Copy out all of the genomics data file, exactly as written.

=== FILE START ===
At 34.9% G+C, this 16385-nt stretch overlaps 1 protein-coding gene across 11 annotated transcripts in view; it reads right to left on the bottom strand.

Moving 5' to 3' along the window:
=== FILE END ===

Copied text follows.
At 34.9% G+C, this 16385-nt stretch overlaps 1 protein-coding gene across 11 annotated transcripts in view; it reads right to left on the bottom strand.

Moving 5' to 3' along the window: